1-6. If one be found slain … lying in the field, and it be not known who hath slain him—The ceremonies here ordained to be observed on the discovery of a slaughtered corpse show the ideas of sanctity which the Mosaic law sought to associate with human blood, the horror which murder inspired, as well as the fears that were felt lest God should avenge it on the country at large, and the pollution which the land was supposed to contract from the effusion of innocent, unexpiated blood. According to Jewish writers, the Sanhedrin, taking charge of such a case, sent a deputation to examine the neighborhood. They reported to the nearest town to the spot where the body was found. An order was then issued by their supreme authority to the elders or magistrates of that town, to provide the heifer at the civic expense and go through the appointed ceremonial. The engagement of the public authorities in the work of expiation, the purchase of the victim heifer, the conducting it to a "rough valley" which might be at a considerable distance, and which, as the original implies, was a wady, a perennial stream, in the waters of which the polluting blood would be wiped away from the land, and a desert withal, incapable of cultivation; the washing of the hands, which was an ancient act symbolical of innocence—the whole of the ceremonial was calculated to make a deep impression on the Jewish, as well as on the Oriental, mind generally; to stimulate the activity of the magistrates in the discharge of their official duties; to lead to the discovery of the criminal, and the repression of crime.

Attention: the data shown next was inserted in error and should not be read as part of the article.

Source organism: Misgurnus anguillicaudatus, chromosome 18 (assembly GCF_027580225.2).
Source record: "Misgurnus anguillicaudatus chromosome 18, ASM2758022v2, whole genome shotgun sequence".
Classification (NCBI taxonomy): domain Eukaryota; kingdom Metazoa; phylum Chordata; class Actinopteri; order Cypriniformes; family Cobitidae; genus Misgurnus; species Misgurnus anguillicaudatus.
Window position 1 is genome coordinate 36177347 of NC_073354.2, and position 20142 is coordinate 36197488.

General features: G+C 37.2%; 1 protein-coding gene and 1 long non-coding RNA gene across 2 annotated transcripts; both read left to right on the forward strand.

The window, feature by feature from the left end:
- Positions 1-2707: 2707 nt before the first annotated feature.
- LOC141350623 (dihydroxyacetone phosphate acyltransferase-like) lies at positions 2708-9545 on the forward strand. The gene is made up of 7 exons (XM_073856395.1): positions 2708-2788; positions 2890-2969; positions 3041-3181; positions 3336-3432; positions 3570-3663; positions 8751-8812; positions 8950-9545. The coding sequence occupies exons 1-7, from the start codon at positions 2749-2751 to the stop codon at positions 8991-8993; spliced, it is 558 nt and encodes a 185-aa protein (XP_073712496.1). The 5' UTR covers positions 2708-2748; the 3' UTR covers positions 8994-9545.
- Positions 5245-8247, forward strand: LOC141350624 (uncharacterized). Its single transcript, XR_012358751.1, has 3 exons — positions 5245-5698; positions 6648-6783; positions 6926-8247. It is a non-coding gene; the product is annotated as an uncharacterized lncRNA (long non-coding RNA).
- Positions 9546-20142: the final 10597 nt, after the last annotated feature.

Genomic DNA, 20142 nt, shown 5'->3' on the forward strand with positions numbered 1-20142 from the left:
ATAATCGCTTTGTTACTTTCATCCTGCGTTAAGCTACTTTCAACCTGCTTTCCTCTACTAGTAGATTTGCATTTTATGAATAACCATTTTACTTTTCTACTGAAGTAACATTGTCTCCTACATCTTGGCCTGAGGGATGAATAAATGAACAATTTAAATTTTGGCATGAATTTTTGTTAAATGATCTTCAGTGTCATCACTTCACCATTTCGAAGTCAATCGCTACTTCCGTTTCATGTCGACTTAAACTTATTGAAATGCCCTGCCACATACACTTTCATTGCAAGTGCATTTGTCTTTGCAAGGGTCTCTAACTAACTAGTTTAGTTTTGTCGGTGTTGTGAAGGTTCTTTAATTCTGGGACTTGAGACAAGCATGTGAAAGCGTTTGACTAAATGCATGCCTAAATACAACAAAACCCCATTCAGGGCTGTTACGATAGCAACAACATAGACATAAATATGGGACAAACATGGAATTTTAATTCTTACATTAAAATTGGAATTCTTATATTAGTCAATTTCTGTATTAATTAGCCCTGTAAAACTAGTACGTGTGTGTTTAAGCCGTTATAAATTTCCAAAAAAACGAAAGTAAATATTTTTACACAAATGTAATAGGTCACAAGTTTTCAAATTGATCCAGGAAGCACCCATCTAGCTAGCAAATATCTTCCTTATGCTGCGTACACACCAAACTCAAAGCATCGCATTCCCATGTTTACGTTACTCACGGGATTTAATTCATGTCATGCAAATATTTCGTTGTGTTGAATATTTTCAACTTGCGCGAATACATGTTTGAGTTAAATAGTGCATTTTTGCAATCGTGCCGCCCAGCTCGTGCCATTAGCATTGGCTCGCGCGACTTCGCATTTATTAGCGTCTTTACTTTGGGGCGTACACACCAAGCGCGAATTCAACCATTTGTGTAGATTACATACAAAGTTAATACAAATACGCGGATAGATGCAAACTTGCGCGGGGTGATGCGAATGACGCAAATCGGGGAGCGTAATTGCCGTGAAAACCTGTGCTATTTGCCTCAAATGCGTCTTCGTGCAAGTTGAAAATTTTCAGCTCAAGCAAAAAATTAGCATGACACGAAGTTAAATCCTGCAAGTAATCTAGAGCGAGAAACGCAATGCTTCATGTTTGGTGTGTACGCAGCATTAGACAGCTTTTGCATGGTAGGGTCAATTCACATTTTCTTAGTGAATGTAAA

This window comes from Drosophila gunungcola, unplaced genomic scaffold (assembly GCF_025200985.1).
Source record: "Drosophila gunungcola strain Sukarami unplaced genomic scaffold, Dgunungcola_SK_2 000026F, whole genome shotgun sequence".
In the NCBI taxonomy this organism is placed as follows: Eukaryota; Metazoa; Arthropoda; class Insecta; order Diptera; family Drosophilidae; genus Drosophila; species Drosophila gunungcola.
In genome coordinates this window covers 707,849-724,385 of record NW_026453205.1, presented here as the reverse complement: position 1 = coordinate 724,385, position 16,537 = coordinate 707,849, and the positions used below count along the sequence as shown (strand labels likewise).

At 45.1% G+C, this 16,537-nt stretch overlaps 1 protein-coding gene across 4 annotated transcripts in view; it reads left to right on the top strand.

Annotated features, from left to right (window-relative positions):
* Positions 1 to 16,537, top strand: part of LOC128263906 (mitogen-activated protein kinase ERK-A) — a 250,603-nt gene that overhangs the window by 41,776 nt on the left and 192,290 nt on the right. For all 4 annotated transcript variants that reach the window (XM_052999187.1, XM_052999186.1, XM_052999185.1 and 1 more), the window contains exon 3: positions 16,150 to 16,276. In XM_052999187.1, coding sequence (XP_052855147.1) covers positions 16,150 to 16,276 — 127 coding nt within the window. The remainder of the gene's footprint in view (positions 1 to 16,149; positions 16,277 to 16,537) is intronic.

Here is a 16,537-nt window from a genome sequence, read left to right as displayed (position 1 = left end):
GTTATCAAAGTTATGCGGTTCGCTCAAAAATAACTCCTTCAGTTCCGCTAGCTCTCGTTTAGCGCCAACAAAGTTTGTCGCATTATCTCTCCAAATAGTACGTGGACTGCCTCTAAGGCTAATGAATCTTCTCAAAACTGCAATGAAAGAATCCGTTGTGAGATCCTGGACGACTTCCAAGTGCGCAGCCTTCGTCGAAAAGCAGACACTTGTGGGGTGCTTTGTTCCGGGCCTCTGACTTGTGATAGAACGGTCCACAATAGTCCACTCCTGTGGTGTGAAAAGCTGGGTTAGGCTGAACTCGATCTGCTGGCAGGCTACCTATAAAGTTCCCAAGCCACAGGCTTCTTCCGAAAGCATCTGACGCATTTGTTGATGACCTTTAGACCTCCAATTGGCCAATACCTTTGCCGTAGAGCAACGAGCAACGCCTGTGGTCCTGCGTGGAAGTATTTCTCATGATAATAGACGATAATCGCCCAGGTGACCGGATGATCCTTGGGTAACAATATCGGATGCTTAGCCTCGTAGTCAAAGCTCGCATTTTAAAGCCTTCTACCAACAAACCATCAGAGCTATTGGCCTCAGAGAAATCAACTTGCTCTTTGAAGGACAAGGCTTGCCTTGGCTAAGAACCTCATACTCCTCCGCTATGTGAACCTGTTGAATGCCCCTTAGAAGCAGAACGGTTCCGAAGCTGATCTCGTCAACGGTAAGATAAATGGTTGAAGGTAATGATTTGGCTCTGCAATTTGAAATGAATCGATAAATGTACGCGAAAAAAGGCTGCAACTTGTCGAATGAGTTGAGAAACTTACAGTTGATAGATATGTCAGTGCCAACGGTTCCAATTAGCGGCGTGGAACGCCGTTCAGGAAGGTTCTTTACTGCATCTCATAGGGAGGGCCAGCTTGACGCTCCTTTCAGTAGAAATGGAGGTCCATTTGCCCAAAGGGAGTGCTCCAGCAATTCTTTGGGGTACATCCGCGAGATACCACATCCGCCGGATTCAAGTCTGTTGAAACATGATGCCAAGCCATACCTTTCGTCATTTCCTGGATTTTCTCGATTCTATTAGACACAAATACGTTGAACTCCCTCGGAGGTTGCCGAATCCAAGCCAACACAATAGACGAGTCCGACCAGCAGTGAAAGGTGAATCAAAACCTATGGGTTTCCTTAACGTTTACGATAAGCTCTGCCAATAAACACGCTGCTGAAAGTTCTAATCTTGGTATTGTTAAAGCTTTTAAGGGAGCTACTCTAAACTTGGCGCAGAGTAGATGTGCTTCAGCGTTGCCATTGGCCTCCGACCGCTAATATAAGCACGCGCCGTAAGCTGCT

i.e. Not imputed to them, nor punished in them; for God is sometimes said to

forgive when he doth not punish, as Psalm 78:38. Besides, though there was no mortal guilt in this people, yet there was a ceremonial uncleanness in the land, which was to be expiated and forgiven. Be merciful, O Lord, to thy people Israel, whom thou hast redeemed,.... Out of Egyptian bondage, and claimed as his own; and therefore it is requested he would be favourable to them, and show them mercy, and not punish them for a sin they were entirely ignorant of, though done by some one among them, whom as yet they could not discover. The words seem to be the words of the elders continued, who having made a declaration of their innocence, humbly request mercy of God, not only for themselves, but for all the people of Israel; yet, both the Targums of Onkelos and Jonathan take them to be the words of the priests, and so does Jarchi, and the same is affirmed in the Misnah (z):